It was an unlikely sight. As school children in green and white uniforms sang a Tibetan version of If You’re Happy and You Know It Clap Your Hands on a warm afternoon in upper Dharamsala, a distinguished octogenarian dragged his reluctant friend out of his seat to dance along to the music. The enthusiastic man was South Africa’s Archbishop Desmond Tutu and his friend was the Tibetan spiritual leader, The Dalai Lama.

The event at the Tibetan Children’s Village School on Thursday afternoon was one of the many programmes planned to celebrate the Dalai Lama’s 80th birthday this year. Though it falls on July 6, the festivities have already begun.

It was a perfect day for a party. The weather was clear and the Himalayas were framed with fluttering Tibetan prayer flags, red, blue, green, yellow and white with Buddhist mantras printed on them. As the guests drove in, young Tibetan women dressed in traditional gowns and beaded headgear burst into welcome songs. Thousands of Tibetans, monks, nuns and tourists had gathered to watch the spiritual leaders talk to the school children and take questions from them.

Before the Dalai Lama began his address to the children he turned to his friend Tutu seated beside him and quipped, “Since you often describe my English as very poor, I am here going to speak Tibetan” – and then burst into his trademark laugh. The Tibetan leader told the students that Tutu was one of his closest friends, one of the “greatest Tibet supporters” and “the greatest supporter of truth and justice”.

Thanking the Indian government for its generosity, the Dalai Lama told the Tibetan children, since they are born in a free country and had ample opportunities and facilities, they should study hard and make the most of them.  He emphasised the importance of preserving the Tibetan language. “The Tibetan language does not have much utility in daily life or for trade and commerce or modern studies,” he noted. But the language, he said, helps unlock “a deep study of the mind”.

After the children sang and old friends had danced, a large white cake was brought out for the Dalai Lama. As the audience joined in to sing Happy Birthday for the Dalai Lama, the Archbishop invited two children to blow out the candles .

This is Desmond Tutu’s second visit to Dharamsala, the seat of the Tibetan government in exile. His first trip was in February 2012, soon after the South African government buckled under Chinese government pressure and denied the Dalai Lama a visa to attend the Tutu’s own 80th birthday celebrations. This has been a repeated pattern. The last time such an incident occurred was in October 2014 when the Dalai Lama was invited to attend a Nobel Laureates conference and peace summit in Cape Town. Eventually, many of the laureates, including Desmond Tutu, threatened to boycott the event and the conference was moved to Rome.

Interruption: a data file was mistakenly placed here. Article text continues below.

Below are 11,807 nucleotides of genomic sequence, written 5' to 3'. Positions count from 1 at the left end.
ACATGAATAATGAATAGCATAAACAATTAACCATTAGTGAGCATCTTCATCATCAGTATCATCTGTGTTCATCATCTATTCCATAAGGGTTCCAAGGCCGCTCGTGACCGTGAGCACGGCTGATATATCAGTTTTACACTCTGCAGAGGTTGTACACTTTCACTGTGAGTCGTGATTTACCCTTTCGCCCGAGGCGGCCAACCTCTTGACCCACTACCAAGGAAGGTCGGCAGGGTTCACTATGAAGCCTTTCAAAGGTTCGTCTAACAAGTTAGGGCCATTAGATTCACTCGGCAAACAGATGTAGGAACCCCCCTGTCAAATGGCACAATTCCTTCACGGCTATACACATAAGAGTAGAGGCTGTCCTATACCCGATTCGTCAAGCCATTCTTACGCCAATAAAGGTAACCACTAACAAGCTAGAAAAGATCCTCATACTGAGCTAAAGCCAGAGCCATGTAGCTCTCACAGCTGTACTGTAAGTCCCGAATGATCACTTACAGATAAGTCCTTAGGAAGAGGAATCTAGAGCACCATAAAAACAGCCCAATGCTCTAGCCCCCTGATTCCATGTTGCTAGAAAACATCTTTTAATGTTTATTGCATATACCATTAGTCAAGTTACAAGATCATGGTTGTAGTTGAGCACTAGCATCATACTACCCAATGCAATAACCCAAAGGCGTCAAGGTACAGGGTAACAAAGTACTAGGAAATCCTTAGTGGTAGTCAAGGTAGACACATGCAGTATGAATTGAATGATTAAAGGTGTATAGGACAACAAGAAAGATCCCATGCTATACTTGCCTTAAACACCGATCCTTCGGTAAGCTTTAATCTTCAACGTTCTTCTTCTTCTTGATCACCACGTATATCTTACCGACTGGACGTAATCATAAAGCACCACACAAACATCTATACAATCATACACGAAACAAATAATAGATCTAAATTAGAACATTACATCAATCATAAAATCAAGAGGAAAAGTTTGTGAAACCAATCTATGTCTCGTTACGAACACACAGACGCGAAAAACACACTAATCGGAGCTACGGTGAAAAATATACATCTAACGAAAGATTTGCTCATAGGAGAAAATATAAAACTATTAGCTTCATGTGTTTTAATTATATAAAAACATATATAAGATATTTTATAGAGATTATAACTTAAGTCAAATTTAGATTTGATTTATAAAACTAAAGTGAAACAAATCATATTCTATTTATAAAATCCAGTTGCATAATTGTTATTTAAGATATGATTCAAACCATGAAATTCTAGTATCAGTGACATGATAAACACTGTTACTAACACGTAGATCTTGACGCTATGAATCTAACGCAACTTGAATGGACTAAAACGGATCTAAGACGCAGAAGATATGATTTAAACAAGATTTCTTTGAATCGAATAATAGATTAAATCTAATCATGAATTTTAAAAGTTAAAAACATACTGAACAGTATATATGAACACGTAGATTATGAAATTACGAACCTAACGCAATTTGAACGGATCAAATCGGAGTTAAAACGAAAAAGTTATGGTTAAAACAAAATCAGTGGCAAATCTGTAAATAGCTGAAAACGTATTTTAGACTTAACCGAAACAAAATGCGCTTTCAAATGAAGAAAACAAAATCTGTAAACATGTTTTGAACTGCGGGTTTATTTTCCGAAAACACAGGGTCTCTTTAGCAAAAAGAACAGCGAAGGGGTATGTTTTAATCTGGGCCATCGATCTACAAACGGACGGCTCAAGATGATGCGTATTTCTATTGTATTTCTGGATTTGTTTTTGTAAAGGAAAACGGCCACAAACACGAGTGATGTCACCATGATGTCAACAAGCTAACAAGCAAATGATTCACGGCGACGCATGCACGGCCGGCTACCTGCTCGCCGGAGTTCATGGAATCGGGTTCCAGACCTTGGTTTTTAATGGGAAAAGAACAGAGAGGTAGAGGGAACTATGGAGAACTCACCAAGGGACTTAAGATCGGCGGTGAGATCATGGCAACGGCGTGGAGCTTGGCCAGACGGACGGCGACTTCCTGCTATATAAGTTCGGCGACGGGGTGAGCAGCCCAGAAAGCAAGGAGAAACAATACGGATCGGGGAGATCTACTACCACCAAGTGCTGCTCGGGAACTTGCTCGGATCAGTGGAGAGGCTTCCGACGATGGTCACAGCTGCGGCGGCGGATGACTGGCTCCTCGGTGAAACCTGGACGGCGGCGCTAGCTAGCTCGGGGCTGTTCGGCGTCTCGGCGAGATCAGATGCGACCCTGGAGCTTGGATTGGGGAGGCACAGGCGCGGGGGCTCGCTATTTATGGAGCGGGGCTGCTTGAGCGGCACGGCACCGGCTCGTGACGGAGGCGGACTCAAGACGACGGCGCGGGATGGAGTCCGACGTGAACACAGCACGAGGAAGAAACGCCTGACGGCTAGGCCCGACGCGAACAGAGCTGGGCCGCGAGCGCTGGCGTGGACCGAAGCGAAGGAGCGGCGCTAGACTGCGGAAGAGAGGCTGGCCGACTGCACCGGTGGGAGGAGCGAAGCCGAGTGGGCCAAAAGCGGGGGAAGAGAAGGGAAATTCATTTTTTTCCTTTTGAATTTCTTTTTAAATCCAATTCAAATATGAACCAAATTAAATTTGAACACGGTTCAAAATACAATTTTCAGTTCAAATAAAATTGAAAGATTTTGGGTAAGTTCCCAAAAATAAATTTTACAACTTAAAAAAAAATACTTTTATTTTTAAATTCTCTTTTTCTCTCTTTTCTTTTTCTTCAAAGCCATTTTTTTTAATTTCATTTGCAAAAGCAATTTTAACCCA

Tutu had flown in from Delhi on a private jet on Saturday, with his daughter Mpho and his entourage, to move ahead with a book he and the Dalai Lama are collaborating on. They have been discussing “joy” and their conversations are being filmed.

The South African leader told the Tibetan children not to give up hope and said he was certain they would be able to resettle to their homeland. “You are loved throughout the world,” he said. “And we want to say to you, young people especially, that it might not seem possible, it doesn’t seem like it’s something that will happen, but you will one day return to a free Tibet.”

He compared their struggle to the efforts in his own country to overthrow apartheid. “We in South Africa for many years lived under a system of injustice and oppression,” Tutu said. “And many, many of our leaders and people, young people, went into exile and it seemed like the chains of oppression would never be broken....our leaders who were on Robben Island in prison would never come home alive.”

He paused and squealed, “But youuuuou! It happened! It happened in 1990s! Our beloved Nelson Mandela and others were released from prison and the exiles came back, came back home. One day you too, all of you one day you will see your beloved Tibet. You will be free from the oppression that has driven you to here.”

He added: “The Chinese government will discover that freedom is actually cheaper than oppression.”